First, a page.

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Lower intensity results in HIGHER current draw


jbc455
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I plugged in an ammeter between one of the power plugs on my LOR1602W and the outlet and then turned on channels 1-8 using the Hardware Control.

Those 8 channels drew 4 amps.

I slid the intensity slider to 75% and the current went up to 5.6 amps.

At 40% it read 8 amps!

What gives?

John

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Gee, ya think I could have been holding it upside down? :D

We actually do plan on trying a different meter. I guess I'm just curious if anyone else ever got weird readings.

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If you have a good meter, it reads RMS current. Meaning, you have to give it a nice, full sine wave to make it read correctly. Once you dim a light, you give it a chopped up sine wave, and it will read in error.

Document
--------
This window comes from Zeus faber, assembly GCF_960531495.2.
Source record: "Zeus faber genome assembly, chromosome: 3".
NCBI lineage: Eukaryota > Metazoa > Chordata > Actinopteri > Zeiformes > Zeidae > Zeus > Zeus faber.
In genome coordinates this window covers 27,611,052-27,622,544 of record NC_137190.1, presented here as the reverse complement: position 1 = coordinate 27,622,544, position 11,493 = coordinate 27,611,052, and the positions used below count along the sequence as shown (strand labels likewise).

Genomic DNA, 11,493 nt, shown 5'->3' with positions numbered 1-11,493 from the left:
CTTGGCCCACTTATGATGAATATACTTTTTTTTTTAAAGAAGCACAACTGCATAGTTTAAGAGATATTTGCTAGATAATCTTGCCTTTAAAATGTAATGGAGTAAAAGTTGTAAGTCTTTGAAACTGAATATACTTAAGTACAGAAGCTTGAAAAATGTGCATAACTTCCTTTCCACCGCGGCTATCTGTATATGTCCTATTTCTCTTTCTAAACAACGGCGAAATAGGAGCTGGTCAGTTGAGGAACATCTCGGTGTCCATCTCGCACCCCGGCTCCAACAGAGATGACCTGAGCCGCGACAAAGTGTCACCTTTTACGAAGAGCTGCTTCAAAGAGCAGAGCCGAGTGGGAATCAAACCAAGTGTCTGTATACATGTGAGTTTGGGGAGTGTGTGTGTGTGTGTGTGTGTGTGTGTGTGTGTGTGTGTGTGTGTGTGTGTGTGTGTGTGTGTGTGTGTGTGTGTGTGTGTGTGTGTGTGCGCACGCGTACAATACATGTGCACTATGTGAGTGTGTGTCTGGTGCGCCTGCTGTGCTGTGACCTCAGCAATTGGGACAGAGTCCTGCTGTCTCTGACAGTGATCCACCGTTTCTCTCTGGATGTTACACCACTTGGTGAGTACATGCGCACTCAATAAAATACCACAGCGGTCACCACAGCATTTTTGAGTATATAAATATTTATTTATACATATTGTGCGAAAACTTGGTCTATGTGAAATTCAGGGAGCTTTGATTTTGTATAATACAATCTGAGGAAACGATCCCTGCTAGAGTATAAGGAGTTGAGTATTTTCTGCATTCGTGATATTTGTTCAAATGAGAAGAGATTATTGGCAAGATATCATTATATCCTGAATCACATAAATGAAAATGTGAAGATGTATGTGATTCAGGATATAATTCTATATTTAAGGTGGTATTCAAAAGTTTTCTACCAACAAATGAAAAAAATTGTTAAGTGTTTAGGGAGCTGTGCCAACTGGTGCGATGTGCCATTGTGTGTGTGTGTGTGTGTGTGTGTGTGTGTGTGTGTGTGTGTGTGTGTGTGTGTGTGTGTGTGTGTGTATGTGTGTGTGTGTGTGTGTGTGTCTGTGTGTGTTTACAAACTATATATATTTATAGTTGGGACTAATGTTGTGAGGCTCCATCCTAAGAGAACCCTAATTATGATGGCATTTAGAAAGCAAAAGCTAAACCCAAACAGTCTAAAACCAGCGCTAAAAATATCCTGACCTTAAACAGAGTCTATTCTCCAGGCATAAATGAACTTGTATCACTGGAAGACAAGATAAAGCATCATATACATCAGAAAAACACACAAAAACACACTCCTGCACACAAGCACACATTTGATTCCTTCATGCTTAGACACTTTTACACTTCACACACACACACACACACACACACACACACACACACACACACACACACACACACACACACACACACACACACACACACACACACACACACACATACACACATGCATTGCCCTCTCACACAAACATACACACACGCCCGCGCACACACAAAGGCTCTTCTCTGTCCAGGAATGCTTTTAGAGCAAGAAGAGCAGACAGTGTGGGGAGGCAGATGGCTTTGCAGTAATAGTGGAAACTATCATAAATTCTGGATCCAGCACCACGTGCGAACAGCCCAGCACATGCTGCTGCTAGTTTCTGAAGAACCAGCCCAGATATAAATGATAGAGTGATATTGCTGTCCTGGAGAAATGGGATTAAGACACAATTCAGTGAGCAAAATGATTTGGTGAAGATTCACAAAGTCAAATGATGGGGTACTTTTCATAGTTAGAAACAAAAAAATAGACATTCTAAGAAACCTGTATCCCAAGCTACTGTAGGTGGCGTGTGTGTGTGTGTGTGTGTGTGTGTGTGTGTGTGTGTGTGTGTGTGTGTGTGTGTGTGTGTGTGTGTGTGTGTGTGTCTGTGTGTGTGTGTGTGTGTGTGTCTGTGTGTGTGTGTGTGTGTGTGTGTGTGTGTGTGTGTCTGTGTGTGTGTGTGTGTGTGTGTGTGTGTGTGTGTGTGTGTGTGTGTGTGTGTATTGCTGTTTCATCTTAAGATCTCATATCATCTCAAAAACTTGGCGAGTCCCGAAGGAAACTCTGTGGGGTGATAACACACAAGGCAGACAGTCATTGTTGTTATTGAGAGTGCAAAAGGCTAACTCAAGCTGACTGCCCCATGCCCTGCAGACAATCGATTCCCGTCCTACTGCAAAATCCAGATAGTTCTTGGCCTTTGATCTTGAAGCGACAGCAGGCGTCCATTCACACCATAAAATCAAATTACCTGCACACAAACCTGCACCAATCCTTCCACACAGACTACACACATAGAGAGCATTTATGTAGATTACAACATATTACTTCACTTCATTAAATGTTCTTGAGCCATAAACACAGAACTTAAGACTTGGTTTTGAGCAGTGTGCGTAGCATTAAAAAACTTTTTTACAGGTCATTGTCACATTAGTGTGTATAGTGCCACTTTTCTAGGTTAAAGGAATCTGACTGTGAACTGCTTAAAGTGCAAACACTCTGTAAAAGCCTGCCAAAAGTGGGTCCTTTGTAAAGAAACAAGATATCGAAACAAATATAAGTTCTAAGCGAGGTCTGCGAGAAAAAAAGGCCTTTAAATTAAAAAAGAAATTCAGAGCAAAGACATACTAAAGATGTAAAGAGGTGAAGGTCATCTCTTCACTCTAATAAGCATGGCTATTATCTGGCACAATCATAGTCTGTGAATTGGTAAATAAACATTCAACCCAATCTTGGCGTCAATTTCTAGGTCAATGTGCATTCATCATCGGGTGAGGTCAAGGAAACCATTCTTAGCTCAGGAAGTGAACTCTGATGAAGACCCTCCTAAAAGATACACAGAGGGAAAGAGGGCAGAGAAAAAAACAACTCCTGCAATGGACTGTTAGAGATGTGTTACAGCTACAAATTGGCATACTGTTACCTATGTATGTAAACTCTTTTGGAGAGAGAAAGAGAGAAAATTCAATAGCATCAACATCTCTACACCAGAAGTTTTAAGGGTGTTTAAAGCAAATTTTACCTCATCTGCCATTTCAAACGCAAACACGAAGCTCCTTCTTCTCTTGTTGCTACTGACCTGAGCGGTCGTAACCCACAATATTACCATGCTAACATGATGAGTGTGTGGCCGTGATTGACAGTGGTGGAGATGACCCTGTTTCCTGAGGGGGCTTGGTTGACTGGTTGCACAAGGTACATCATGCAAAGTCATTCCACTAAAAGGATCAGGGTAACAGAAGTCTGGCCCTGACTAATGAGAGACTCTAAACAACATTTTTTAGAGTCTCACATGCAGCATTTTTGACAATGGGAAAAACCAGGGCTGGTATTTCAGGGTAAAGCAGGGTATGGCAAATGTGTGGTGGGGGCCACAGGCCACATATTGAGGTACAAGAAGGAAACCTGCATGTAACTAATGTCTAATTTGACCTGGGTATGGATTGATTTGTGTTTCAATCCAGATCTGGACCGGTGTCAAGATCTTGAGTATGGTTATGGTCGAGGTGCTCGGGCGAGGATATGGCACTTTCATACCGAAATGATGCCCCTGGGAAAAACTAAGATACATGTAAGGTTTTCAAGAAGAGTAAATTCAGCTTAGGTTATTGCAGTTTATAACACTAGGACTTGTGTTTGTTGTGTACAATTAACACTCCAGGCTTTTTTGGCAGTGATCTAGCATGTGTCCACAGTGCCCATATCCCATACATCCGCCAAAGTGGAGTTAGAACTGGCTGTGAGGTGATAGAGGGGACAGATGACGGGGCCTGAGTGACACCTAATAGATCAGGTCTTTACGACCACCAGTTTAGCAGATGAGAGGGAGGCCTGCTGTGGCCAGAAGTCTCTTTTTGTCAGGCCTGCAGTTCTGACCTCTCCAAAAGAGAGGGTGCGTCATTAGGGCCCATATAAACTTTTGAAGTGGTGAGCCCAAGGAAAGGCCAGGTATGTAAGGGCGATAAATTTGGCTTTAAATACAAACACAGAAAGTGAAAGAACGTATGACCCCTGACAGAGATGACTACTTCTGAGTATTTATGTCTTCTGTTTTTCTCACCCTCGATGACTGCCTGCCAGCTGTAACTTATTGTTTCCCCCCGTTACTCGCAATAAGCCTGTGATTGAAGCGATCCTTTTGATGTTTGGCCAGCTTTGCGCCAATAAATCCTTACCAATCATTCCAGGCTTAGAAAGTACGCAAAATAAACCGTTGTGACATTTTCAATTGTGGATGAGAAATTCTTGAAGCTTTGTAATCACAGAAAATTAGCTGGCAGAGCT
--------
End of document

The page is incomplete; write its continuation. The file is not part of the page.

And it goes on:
You are drawing less current, not more. It takes a really top notch meter to read this kind of thing correctly.

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Actually, the RMS meters are the ones that can correctly read something other than a pure sine wave. Non RMS meters will get messed up with non sine wave loads...

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Now wait second, I'm measuring from the outlet that feeds the box, not between the light string and the box plug. That shouldn't be a "dirty" wave, should it? That should be the actual power the box is drawing.

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There is nothing magic in the controller to clean up the wave form... The controller only draws the power that the loads draw plus a tiny amount for the logic.. If the loads are only drawing current in the second half of each half wave, the inlet cord will only have current on the second half of each half wave...

One case where current actually does go up with dimming... LED strings with capacitive current limiting, and possibly ones with voltage doublers... Dimming causes harmonics, which being a higher frequency than the power line, allow more current through the capacitor... Anyway, the increased current usually kills the string...

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My purely unscientific testing with a kill a watt shows a decrease in amps with fading but the decreases were very small in comparison to the dim factor.

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